Mailinglist Archive: opensuse (1231 mails)

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[opensuse] Re: Grub vs LILO
ellanios82 wrote:
Hello List

- see from

1.GRUB is a boot loader which can be used for Linux, vSTA, DOS, and
other operating systems while LILO is a generic boot loader for Linux.

2.Both GRUB and LILO can boot operating systems from external devices
such as floppy disks and hard drives, but 3.GRUB allows booting from a
network while LILO does not.
Interesting. I've never used anything (for any long period of
time) other than lilo and I have configured linux systems to boot from the
net as a proof of concept -- it wasn't real fast, but it did work.

Also under the 'elilo' section, for booting from EFI systems,
a note says "It supports network booting using TFTP/DHCP". I used
TFTP when I did my config.

4.When the configuration file is altered, LILO needs to be reinstalled
to the MBR while GRUB defaults to its command line interface.
Not true. The MBR isn't re-written, but lilo does have internal
maps of the "to-be-booted" kernels that are updated -- which is why
it is so fast at boot time and has fewer problems. It uses the running
OS's file drivers, while need a copy of every file driver for every system
it is going to work with -- as it dynamically reads the image at boot
* lilo just has to read file blocks -- it doesn't have
to interpret or follow multiple file system structures.
* lilo can boot directly from the hard disk and doesn't
need a ramdisk or initrd. It's far more problematic to do so with
grub -- if it can be done at all.
* lilo uses the same device names as the linux kernel whereas
grub uses it's own, unrelated labeling system..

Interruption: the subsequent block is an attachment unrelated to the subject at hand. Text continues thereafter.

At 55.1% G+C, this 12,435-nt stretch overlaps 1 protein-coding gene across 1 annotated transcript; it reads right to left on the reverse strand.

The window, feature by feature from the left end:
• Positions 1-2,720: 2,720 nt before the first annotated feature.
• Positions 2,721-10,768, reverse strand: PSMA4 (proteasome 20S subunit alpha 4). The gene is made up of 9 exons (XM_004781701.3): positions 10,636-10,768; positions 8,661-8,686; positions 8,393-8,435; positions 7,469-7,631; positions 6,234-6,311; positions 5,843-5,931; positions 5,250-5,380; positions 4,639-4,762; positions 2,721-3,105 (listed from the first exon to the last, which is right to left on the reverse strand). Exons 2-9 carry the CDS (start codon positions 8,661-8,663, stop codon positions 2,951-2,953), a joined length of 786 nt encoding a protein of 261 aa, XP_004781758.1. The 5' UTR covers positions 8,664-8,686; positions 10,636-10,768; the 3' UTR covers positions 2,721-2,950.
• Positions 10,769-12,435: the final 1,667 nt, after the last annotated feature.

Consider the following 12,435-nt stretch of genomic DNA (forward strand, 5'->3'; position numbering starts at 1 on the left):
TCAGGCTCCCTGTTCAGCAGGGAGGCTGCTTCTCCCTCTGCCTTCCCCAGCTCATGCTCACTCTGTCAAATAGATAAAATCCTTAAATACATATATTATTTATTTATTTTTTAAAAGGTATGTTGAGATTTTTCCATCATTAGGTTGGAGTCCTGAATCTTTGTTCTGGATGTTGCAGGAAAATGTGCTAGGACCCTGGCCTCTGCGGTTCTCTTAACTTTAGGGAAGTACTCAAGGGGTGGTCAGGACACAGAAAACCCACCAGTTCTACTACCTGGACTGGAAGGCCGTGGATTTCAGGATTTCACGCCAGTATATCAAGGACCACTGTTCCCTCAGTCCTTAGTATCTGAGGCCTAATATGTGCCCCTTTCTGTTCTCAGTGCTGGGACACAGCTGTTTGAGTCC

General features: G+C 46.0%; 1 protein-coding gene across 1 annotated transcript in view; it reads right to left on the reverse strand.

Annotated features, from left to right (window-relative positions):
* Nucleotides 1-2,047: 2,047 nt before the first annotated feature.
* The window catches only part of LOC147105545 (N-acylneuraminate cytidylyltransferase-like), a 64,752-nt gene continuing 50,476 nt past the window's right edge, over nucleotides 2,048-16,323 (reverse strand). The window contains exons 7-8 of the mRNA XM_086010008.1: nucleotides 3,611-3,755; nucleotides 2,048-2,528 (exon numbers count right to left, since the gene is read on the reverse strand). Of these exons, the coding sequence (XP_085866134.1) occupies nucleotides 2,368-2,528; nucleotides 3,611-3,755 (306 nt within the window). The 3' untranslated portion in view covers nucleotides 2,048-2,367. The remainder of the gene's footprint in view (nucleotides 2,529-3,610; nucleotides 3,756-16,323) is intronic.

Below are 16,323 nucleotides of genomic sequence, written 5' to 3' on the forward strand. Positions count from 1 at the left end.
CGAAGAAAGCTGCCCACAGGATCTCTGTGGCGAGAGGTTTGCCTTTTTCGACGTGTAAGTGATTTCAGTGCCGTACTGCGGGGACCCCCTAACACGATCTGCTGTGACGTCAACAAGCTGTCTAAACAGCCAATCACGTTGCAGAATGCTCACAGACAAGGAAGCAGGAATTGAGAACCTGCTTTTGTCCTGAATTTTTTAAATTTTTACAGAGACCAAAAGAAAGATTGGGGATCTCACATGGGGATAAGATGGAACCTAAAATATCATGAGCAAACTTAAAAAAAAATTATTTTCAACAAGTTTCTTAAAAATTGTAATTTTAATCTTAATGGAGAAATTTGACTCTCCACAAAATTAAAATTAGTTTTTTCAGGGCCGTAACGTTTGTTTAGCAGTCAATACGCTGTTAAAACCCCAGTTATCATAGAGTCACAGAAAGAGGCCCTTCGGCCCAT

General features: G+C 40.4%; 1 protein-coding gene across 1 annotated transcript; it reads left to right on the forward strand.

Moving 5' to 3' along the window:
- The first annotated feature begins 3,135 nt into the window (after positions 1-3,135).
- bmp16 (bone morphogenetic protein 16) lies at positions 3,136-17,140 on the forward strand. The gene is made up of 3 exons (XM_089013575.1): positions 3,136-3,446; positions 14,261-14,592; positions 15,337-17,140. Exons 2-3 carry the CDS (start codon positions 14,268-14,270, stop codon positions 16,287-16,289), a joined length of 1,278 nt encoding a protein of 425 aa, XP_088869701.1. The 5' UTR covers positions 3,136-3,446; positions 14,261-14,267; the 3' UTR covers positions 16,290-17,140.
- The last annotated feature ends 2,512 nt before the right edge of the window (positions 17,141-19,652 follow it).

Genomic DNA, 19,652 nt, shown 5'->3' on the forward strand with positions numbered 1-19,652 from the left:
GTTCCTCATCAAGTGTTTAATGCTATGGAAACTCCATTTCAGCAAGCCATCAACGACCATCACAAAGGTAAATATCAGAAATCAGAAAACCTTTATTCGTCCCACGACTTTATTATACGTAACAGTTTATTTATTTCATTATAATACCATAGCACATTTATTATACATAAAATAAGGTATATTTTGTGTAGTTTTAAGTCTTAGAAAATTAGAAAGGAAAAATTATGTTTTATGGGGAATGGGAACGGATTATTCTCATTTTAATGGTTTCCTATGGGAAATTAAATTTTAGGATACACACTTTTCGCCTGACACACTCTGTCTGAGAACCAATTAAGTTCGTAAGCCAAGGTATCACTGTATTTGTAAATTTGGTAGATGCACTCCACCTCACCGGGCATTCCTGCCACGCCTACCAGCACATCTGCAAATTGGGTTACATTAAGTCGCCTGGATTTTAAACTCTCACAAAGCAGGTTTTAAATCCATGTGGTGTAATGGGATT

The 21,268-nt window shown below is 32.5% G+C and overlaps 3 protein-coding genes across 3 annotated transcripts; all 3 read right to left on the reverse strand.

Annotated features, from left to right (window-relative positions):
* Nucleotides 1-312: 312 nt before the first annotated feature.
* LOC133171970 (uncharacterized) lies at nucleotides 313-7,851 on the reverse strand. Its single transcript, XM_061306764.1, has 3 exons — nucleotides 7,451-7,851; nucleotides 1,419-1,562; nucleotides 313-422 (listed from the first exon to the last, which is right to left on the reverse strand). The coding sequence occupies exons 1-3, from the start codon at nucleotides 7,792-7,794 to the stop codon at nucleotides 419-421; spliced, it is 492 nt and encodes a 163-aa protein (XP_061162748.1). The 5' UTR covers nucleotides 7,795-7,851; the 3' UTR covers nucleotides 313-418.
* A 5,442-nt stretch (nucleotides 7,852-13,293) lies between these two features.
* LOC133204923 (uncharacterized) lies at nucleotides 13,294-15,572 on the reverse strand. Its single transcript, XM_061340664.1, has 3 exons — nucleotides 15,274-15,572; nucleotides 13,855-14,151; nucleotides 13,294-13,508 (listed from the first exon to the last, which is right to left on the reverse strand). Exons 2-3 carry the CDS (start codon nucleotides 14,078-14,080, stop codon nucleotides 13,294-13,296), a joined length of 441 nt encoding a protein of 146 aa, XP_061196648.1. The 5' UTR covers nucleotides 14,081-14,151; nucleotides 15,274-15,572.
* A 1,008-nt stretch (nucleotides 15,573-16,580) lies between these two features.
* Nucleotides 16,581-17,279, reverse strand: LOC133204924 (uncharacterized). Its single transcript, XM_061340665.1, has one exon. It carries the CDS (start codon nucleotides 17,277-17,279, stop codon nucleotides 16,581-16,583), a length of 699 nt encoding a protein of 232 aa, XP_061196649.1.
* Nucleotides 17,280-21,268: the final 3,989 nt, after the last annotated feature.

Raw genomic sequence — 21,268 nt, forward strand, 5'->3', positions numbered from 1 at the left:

* if the kernel files are moved/updated, you must
run-lilo so it can record the new locations. Commonly, lilo can be
run as part of a kernel build & install step.
* when using the lilo command line, you cannot specify
file systems by 'label' or UUID. Device names are needed. Grub
supports labels and UUID's when boot with a ramdisk, as the ramdisk
contains software subsystems like 'udev' dmeventd, and lvm that allow
full access to the symbolic names for the devices.
* I believe the device names grub uses are generic names used
by 'smart bioses' (like EFI-boot), but am not certain about that; certainly
it's syntax is closer to the EFI-boot syntax than that of lilo's.

5.GRUB is more complicated to use while LILO is simpler and easier to use.
Oh yeah!

6.LILO is the old default boot loader for Linux while GRUB is the new
default boot loader.
7.GRUB can be used for various other operating systems unlike LILO which
is used only for Linux operating systems.
This one has already been addressed.

I'd strongly question the objectiveness and accuracy of the article
you are getting information from.

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